Parenting practices among Dominican and Puerto Rican mothers.
ABSTRACT This study presents descriptive qualitative data about Latino parenting practices in an urban context. Focus groups were conducted with Dominican and Puerto Rican mother-adolescent pairs in the Bronx borough of NewYork City. When parenting style typologies are integrated with the Latino cultural components familismo, respeto, personalismo, and simpatía, Latino parenting practices and their underlying styles are better understood. Content analysis of parents' focus groups revealed five essential Latino parenting practices: (1) ensuring close monitoring of adolescents; (2) maintaining warm and supportive relationships characterized by high levels of parent-adolescent interaction and sharing; (3) explaining parental decisions and actions; (4) making an effort to build and improve relationships; and (5) differential parenting practices based on adolescents' gender. Mothers reported concerns related to the risks associated with living in an urban area, exposure to different cultural values, and opportunities for engaging in risky behaviors. Adolescents' recommendations for effective parenting strategies were similar to the practices reported by their mothers. The study has important applied implications for culturally competent social work practice with Latino adolescents and their families.
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ABSTRACT: Building on prior research showing fewer parenting risk behaviors and lower levels of harsh punishment among less acculturated Hispanic parents, we tested the hypothesis that foreign-born (FB; immigrant) Hispanic parents use less spanking toward children at 3 years and 5 years of age than U.S.-born Hispanic parents. We also examined whether other indicators of acculturation-endorsement of traditional gender norms and religiosity-showed any direct or indirect effects in explaining the hypothesized association. Path model analyses were conducted with a sample of Hispanic mothers (n = 1,089) and fathers (n = 650). Cross-sectional and time lagged path models controlling for a wide range of psychosocial and demographic confounds indicated that, when compared with U.S.-born Hispanic parents, FB Hispanic mothers and fathers used less spanking toward their young children. In cross-sectional analysis only, mothers' greater endorsement of traditional gender norms had small protective effects on spanking. Although fathers' endorsement of traditional gender norms was not a significant direct predictor of spanking, there was a significant indirect effect of nativity status on spanking mediated by endorsement of traditional gender norms. Religiosity showed no relation to spanking for either mothers or fathers. Immigrant status may be an important protective factor that is associated with lower levels of parenting aggression among Hispanic mothers and fathers living in the United States.Journal of Interpersonal Violence 06/2014; 30(3). DOI:10.1177/0886260514535098 · 1.64 Impact Factor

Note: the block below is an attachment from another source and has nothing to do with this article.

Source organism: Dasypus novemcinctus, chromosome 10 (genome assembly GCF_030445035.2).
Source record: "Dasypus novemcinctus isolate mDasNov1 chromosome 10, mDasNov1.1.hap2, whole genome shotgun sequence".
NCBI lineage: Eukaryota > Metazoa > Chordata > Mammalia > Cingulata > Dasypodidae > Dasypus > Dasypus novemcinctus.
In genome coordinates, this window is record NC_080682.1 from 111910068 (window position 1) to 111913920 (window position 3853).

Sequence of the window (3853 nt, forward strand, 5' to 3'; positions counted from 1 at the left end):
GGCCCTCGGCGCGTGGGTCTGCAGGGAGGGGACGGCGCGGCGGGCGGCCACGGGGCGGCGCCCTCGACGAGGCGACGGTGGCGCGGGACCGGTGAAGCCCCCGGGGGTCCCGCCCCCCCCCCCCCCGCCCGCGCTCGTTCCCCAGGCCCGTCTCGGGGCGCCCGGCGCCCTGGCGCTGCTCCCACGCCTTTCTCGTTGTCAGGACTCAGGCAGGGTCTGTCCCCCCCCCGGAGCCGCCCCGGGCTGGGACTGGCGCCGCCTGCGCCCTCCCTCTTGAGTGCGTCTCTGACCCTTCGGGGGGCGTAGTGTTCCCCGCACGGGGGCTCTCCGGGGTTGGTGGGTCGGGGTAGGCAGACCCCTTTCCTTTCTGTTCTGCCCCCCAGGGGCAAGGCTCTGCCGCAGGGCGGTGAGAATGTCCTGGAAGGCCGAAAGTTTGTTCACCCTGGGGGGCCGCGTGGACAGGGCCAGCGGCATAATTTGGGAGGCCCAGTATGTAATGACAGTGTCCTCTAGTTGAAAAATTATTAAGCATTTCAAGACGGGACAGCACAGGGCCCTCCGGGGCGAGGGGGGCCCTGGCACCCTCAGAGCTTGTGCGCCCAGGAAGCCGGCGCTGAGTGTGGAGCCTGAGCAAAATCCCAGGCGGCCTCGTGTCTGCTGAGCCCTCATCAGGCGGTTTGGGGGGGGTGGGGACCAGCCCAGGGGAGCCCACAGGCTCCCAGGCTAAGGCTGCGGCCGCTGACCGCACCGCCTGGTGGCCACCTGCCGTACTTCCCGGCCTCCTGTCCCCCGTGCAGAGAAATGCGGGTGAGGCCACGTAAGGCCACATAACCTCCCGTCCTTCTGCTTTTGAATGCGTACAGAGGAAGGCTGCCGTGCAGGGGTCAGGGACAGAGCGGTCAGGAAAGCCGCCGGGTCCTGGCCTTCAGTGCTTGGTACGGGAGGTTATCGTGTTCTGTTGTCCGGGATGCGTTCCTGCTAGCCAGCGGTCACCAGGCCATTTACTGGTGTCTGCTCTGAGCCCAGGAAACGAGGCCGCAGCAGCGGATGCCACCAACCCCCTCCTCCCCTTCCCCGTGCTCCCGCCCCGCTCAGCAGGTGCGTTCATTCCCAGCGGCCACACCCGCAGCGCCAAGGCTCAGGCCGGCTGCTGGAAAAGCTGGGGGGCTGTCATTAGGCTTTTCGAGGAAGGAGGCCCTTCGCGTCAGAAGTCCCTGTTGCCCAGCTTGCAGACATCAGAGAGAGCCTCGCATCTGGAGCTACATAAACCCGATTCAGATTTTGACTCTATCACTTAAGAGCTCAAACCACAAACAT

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ABSTRACT: Disclosure and lying to mothers and fathers about different activities, as defined within social domain theory, were examined as a function of Latino family values in 109 Puerto Rican lower socioeconomic status middle adolescents (M=15.58 years, SD=1.18) living in the United States. Questionnaires revealed that teens sometimes disclosed to parents about their risky prudential (unhealthy or unsafe) and peer activities. Lying was infrequent, although greater for risky than for peer issues. In general, path analyses demonstrated that teens' greater adherence to Latino family values and trust in parents were associated with more disclosure and less lying to mothers. However, these findings were moderated by the type of issue considered and perceptions of parents' Latino family values.Journal of Adolescence 12/2011; 35(4):875-85. DOI:10.1016/j.adolescence.2011.12.006 · 2.05 Impact Factor
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ABSTRACT: The Hispanic population is the fastest growing segment of U.S. population. However, risks for child maltreatment in the foreign-born and native-born Hispanic populations are largely understudied. To address this knowledge gap, we explore the association of sociodemographic factors, psychosocial parenting factors, and nativity status with Hispanic fathers' aggression toward their young children (3 to 5 years). Using the Fragile Families and Child Wellbeing Study and the follow-up In-Home Longitudinal Study of Pre-School Aged Children, we examine data for 372 foreign-born (FB; n = 155) and native-born (NB; n = 217) Hispanic biological fathers residing in the home when the study target child was 3 years old. Results of analysis at the bivariate level show FB Hispanic fathers engage in fewer aggressive behaviors than NB Hispanic, White, or Black fathers. Time-lagged path models of Hispanic fathers show FB Hispanic fathers use less aggression than NB Hispanic fathers. Length of time in the United States was not associated with parenting aggression. Path models also examine paternal psychosocial factors such as alcohol use, depression, parenting stress, and involvement in caregiving, and control for the child's aggressive behavior. Results suggest one reason Hispanic children do not face heightened risk for child welfare involvement, despite socioeconomic risks, is that FB Hispanic fathers use less aggression toward their young children. An implication of this finding is that socioeconomic and parenting behavior risks must be considered separately when practitioners are considering issues related to the representation of minority children in the child welfare system.09/2011; 2(2):125-142. DOI:10.5243/jsswr.2011.7